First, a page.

Can a Dog Be Trained to Sniff Out Public Relations Opportunities?

I came upon an interesting article in Businessweek about“Argentina’s Dollar-Sniffing Wonder Dogs” and how they’re sniffing for US currency to prevent “capital flight” from that country. That’s the first time that I’ve seen something about dogs sniffing for money, not drugs, but I guess countries have to get creative to prevent disasters.

It’s too bad that the online article doesn’t show the picture of a cute sniffing golden retriever in the ferry terminal, so if you get a chance, try to take a look at the magazine picture. Actually, I can walk down any street in Chicago and smell different kinds of pizza. So if the city ever has a pizza problem, I could be the guy for them (even though I’m not as cute as those dogs).

That sniffing-dog article reminds us that we should be sniffing out media opportunities. While media websites have reporters’ or producers’ bios, you shouldn’t stop there. Search on Google, Facebook, and LinkedIn to “sniff out” a better personal connection between you and that journalist so that you can pitch them better. At the very least, it will allow you to include something that is more personal and customized. And they’ll appreciate it, though you have to remember to be sincere because the media don’t like phonies.

Lawyers Lie and Other Truths About Attorneys

Inside Counsel has an article called “37% of people say lawyers have ‘very low’ ethical standards” and the title really says it all: too many attorneys do not have a good reputation.

 The article gets that statistic from a Gallup poll that was conducted earlier this month, and even though we’re almost at a new year, I don’t think these statistics will improve much, unless some lawyers work on developing a better reputation.

When an attorney really is dishonest, he or she doesn’t deserve to have a good reputation, so I’m not talking about that type of lawyer. Even though there are unethical people in every profession, I doubt that the number of unethical lawyers adds up to 37 percent.  

Which means that attorneys have a lot to fix if they want the public to trust them. Think of all the education they’ve gotten and all the hard work they’ve done, to only be greeted with disdain from the public. That’s not good. 

What you should think about doing in the new year is planning to work against the negativity by offering good advice and help in the public square. There are many ways to improve your reputation and not get lumped in with the rotten attorneys. You can post helpful information on your own website, write an article, do an interview, be an expert in the media, make a speech at an organization, volunteer at your children’s school, participate in community projects, and more.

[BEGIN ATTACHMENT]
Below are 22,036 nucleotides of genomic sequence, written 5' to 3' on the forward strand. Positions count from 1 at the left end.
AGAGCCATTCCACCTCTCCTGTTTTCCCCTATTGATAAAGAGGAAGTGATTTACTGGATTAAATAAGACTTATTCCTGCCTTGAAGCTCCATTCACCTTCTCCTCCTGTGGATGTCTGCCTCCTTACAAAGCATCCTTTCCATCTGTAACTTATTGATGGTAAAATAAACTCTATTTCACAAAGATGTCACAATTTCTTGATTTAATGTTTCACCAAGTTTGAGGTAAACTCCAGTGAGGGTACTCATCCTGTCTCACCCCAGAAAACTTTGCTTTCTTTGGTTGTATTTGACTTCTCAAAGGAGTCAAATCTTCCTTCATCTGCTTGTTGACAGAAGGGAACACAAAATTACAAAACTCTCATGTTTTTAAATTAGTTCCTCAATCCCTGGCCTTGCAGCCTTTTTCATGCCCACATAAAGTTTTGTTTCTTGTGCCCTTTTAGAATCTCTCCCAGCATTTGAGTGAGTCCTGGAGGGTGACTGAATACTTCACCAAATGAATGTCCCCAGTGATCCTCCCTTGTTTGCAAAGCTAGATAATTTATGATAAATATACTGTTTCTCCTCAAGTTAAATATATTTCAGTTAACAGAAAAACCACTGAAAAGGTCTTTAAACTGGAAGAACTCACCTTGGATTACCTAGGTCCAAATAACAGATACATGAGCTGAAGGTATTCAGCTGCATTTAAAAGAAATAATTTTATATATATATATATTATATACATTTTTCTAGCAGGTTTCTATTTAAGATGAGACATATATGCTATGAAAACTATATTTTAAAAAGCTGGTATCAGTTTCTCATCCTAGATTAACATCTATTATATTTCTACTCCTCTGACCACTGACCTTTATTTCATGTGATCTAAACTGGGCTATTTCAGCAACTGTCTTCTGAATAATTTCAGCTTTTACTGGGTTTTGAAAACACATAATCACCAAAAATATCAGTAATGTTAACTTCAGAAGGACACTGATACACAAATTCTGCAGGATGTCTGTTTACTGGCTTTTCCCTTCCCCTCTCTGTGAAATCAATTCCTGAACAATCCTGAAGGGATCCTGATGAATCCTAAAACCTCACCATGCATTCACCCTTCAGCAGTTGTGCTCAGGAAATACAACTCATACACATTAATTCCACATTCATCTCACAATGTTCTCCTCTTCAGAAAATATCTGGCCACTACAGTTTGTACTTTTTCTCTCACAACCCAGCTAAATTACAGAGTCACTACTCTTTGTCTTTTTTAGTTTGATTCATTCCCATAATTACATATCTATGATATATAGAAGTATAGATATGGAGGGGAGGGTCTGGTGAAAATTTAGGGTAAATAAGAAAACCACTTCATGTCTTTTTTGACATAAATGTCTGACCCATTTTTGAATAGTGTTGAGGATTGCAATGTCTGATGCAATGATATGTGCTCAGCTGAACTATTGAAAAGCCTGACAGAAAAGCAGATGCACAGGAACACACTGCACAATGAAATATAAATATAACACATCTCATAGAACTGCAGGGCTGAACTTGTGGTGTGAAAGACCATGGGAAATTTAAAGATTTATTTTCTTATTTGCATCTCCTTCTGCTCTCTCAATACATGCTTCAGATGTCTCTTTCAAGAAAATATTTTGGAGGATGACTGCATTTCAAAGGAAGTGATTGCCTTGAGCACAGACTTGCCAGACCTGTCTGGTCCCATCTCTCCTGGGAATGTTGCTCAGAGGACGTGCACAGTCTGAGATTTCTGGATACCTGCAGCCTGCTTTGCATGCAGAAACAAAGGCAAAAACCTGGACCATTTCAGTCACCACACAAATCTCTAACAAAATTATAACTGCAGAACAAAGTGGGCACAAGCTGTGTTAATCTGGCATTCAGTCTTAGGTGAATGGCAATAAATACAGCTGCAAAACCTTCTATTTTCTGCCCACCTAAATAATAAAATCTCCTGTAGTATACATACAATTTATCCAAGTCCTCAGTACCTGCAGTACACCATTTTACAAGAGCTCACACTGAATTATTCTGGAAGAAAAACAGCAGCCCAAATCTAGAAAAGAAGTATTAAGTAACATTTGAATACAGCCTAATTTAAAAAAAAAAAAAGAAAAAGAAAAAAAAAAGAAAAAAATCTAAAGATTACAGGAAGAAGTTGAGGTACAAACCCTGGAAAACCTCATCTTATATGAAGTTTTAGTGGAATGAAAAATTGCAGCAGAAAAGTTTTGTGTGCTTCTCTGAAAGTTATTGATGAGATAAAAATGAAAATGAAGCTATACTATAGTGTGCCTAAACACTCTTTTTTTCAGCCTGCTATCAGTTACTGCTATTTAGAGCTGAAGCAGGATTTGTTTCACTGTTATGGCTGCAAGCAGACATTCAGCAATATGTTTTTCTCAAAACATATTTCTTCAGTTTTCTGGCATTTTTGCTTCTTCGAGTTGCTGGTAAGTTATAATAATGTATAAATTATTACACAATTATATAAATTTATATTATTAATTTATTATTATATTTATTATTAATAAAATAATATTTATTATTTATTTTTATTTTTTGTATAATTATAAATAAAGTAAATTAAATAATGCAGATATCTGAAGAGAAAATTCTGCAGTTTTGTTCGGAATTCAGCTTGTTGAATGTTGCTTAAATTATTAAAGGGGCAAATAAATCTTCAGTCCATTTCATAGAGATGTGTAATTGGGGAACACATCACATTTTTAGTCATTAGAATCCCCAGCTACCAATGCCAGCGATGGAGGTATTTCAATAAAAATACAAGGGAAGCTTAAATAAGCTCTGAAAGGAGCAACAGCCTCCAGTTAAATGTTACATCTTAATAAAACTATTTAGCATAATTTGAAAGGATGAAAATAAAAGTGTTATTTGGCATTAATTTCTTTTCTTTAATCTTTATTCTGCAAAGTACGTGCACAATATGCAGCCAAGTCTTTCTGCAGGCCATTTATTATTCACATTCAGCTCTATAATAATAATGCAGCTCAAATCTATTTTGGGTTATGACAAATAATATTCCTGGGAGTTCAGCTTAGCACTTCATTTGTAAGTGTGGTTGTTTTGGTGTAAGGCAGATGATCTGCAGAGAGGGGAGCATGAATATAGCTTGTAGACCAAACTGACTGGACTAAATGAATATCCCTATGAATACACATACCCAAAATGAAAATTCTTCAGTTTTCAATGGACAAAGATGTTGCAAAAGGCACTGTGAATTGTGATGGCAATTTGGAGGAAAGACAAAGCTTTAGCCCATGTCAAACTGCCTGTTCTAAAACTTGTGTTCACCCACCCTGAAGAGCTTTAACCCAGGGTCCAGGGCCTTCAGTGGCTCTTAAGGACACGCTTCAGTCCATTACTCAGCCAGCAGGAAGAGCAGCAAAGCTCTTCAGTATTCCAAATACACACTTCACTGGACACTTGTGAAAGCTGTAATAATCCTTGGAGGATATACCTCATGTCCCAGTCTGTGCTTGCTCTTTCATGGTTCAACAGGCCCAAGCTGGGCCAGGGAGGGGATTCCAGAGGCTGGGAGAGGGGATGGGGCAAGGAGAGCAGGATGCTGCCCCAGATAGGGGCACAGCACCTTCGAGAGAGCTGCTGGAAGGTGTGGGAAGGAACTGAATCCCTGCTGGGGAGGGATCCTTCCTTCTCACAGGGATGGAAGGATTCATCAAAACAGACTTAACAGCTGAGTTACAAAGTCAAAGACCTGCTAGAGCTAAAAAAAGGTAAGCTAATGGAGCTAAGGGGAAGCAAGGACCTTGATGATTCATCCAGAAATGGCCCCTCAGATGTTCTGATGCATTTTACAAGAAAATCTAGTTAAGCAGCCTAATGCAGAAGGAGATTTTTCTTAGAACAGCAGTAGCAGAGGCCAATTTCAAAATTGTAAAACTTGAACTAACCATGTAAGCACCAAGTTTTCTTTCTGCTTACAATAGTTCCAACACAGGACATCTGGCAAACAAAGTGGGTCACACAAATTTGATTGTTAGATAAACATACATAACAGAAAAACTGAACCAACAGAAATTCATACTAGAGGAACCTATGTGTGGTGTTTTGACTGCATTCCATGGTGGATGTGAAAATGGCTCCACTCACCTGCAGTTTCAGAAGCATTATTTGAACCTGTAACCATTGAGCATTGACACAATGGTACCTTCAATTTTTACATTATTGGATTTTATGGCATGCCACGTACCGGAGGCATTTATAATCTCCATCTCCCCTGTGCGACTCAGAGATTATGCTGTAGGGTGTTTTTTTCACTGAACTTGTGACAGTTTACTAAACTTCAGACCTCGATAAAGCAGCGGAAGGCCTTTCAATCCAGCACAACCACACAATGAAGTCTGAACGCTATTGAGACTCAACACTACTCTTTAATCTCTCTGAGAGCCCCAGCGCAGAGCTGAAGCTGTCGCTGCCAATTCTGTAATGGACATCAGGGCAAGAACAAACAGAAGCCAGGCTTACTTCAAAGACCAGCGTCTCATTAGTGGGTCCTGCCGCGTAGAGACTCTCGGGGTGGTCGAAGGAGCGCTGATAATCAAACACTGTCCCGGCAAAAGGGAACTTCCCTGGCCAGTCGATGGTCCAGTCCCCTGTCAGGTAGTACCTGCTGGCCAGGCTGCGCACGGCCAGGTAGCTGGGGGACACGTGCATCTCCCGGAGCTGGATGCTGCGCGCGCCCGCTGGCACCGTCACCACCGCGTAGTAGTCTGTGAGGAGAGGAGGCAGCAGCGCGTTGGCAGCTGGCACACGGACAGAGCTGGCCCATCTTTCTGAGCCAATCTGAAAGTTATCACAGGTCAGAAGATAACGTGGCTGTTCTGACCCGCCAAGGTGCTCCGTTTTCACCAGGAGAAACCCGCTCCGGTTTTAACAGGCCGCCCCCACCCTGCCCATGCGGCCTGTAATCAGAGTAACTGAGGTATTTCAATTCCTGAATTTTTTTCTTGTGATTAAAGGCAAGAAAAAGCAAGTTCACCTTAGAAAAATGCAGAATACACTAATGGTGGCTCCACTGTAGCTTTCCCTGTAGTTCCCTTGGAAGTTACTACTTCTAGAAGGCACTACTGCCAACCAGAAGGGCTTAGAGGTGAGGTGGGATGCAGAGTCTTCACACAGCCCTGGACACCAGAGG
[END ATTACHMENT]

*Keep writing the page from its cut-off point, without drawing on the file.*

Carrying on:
Maybe Gallup will do another poll, and by the end of 2012, attorneys’ reputation stats will be better. Let’s hope so. 

Don’t Slip into the “Spin Zone “

There has been a lot of media coverage about what’s going on at Penn State, which has resulted in thefiring of head coach Joe Paterno. Actually, Penn State didn’t use the word “fire”, but I am, because that’s what happened. He was planning on retiring from that position, but they showed him the door. I’d say that’s a firing, wouldn’t you? 
A Wall Street Journal column I read called “A Four-Letter Word Schools Won’t Use” says that Penn State isn’t the only school that avoids that word; NCAA programs don’t use it either when they get rid of a coach. Maybe they want to avoid lawsuits or don’t want to sound harsh, but I think they should get out of the spin zone and be real about what’s going on. If they choose to not really talk about what has happened, then the media and public will take over the message and create what they want out of it.

If the concern is a lawsuit, then a company or organization should focus on what’s good and say as much as they can to control their image. It’s a lot better than having the media, bloggers, and all sorts of people online and elsewhere fill in the blanks with their own theories and opinions. When that happens, even a simple Google search can make all kinds of negativity come up instead of what the organization wants people to see.

Even though I think that being open and honest is the best way to go, I doubt the schools will go that route because they seem to think that playing it safe is better than communicating honestly with the public. However, if they continue to do that, someone is going to take the image ball and run with it, and it might end up not being the best policy after all.